Monday, February 28, 2022
7:00-8:00 pm (EST)
Dementia, such as Alzheimer’s disease, is attacking the African American community and through the Alter program, Dr. Epps is making sure African American churches are equipped to respond to this public health crisis. The Alter program partners with African American congregations/ministries and provide them education, resources, and financial contributions to enable them to support older adults and families affected by dementia. This program is of no cost to the church and works with churches in 3 main areas: support programs, education/awareness, and worship. Alter is here to help church leaders help their members. Please join us to learn more how Dr. Epps and her team can support your congregation.
For this presentation, the following topics will be covered
- The need for tailored dementia-related support and resources in the African American community
- The role of the African American church in addressing disparities associated with dementia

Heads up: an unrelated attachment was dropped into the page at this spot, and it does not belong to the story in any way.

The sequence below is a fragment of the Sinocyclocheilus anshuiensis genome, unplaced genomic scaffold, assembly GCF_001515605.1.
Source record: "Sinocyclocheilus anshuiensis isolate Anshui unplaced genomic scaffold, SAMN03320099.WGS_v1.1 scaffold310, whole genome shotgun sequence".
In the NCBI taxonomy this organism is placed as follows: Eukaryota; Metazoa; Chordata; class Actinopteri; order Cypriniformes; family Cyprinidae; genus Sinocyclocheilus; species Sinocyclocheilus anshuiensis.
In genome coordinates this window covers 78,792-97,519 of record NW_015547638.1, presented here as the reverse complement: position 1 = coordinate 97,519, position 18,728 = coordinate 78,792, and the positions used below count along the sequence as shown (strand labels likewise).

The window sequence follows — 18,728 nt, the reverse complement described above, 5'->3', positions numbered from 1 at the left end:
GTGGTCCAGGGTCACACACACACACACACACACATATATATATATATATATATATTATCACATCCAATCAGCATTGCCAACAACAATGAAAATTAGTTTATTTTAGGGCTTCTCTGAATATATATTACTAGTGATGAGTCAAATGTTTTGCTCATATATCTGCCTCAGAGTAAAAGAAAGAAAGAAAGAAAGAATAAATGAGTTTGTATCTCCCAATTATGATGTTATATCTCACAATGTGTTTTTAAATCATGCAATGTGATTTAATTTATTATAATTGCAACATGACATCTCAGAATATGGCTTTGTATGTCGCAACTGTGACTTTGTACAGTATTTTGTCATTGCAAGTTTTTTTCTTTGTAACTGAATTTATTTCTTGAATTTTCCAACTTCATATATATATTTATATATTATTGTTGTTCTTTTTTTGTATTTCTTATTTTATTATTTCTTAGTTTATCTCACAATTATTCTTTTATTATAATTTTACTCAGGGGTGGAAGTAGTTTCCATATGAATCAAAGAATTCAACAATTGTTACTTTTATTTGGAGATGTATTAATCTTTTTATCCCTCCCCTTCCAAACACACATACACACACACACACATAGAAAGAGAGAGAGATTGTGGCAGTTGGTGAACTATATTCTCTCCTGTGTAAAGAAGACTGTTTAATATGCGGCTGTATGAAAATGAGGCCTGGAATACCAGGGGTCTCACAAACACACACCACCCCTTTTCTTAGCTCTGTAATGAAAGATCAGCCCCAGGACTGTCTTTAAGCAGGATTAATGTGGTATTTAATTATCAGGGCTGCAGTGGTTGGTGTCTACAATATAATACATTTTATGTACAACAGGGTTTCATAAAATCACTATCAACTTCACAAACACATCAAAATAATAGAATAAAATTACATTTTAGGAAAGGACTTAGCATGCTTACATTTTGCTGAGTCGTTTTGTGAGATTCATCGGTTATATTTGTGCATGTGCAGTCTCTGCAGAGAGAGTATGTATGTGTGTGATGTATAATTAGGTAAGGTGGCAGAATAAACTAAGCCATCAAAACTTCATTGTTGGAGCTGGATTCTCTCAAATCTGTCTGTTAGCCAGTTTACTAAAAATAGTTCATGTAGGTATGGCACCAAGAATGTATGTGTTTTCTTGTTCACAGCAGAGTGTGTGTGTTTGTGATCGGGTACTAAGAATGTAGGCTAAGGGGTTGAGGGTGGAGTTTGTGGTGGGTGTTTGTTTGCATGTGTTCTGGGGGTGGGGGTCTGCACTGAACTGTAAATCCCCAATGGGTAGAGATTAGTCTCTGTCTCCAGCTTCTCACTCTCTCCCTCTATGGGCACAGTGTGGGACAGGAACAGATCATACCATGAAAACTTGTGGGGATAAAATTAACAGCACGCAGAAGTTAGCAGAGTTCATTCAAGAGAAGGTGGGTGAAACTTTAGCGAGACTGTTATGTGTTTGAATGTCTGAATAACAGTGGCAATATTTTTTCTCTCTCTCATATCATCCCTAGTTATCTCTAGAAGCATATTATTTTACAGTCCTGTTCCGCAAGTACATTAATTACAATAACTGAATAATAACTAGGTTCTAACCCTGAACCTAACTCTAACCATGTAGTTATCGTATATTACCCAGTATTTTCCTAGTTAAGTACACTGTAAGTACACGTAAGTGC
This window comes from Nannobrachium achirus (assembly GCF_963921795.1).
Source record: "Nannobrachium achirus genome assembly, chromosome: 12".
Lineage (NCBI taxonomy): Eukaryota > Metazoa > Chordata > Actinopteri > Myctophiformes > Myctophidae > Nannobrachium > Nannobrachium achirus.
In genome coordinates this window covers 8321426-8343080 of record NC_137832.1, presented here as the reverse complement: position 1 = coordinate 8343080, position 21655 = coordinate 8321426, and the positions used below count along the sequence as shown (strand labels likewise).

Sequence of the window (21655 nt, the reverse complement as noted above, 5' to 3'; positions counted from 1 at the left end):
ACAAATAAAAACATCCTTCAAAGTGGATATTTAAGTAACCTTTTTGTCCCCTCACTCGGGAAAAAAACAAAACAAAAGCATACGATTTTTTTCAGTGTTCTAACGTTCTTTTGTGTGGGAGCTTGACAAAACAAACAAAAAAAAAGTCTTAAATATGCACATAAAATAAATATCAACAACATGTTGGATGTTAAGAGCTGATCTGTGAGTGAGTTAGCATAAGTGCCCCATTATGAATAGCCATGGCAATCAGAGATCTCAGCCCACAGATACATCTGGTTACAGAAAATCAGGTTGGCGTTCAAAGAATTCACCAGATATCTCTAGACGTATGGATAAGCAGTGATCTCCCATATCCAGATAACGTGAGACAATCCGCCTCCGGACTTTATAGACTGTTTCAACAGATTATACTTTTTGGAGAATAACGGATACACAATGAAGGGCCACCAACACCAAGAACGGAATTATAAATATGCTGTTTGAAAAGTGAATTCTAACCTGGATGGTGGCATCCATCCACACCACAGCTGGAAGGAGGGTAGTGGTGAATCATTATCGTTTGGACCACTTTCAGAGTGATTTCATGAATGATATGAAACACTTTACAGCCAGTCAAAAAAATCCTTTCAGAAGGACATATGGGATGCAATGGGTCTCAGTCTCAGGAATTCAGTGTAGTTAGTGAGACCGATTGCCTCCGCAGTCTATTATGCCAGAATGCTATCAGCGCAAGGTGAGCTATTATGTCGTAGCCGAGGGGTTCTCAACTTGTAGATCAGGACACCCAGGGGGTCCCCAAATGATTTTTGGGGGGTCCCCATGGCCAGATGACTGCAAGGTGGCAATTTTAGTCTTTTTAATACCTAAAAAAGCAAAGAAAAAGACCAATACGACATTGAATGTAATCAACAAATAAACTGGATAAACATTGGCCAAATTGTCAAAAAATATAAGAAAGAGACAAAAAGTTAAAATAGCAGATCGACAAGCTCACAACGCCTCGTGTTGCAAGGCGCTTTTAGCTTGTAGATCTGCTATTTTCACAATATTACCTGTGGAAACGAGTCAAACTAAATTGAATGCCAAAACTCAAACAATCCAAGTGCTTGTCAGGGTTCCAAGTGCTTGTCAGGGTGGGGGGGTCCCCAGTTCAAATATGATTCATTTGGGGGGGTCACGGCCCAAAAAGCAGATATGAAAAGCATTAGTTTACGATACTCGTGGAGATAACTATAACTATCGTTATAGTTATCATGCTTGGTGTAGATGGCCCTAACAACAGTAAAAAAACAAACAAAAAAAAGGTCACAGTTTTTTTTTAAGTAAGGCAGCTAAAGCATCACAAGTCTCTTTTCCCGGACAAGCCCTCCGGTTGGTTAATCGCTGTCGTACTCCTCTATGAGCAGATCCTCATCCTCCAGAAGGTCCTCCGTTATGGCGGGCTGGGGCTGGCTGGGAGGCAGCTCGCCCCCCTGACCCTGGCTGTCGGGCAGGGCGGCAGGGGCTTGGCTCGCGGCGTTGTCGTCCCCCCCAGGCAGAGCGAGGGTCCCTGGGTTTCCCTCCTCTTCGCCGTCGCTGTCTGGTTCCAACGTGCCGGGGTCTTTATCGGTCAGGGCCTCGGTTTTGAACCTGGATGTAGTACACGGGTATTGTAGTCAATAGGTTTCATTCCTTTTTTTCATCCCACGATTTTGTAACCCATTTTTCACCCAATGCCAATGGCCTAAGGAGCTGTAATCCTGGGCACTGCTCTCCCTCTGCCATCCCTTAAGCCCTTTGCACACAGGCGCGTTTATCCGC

- A discussion on how the Alter program can support African American churches and families facing dementia.
Speaker: Dr. Fayron Epps is a nurse with over 20 years of experience and is currently serving as an Assistant Professor at Emory University, Nell Hodgson Woodruff School of Nursing and the Principal Investigator of the Faith Village research lab. Dr. Epps is an active member with numerous professional organizations. She currently serves on the Board of Directors for the Southern Gerontological Society, Alzheimer’s Association Georgia Chapter, and Meals on Wheels Atlanta. She also serves on the Leadership Core of the Public Health Center of Excellence in Dementia Caregiving at the University of Minnesota. Her career goal as a nurse scholar is to promote quality of life for families affected by dementia through research, education and service. Dr. Epps is also the founder of the only nurse-led dementia friendly congregation program, Alter. For this program, Dr. Epps and her interdisciplinary team partners with African American faith communities to provide them with the necessary tools and resources needed to support families facing dementia.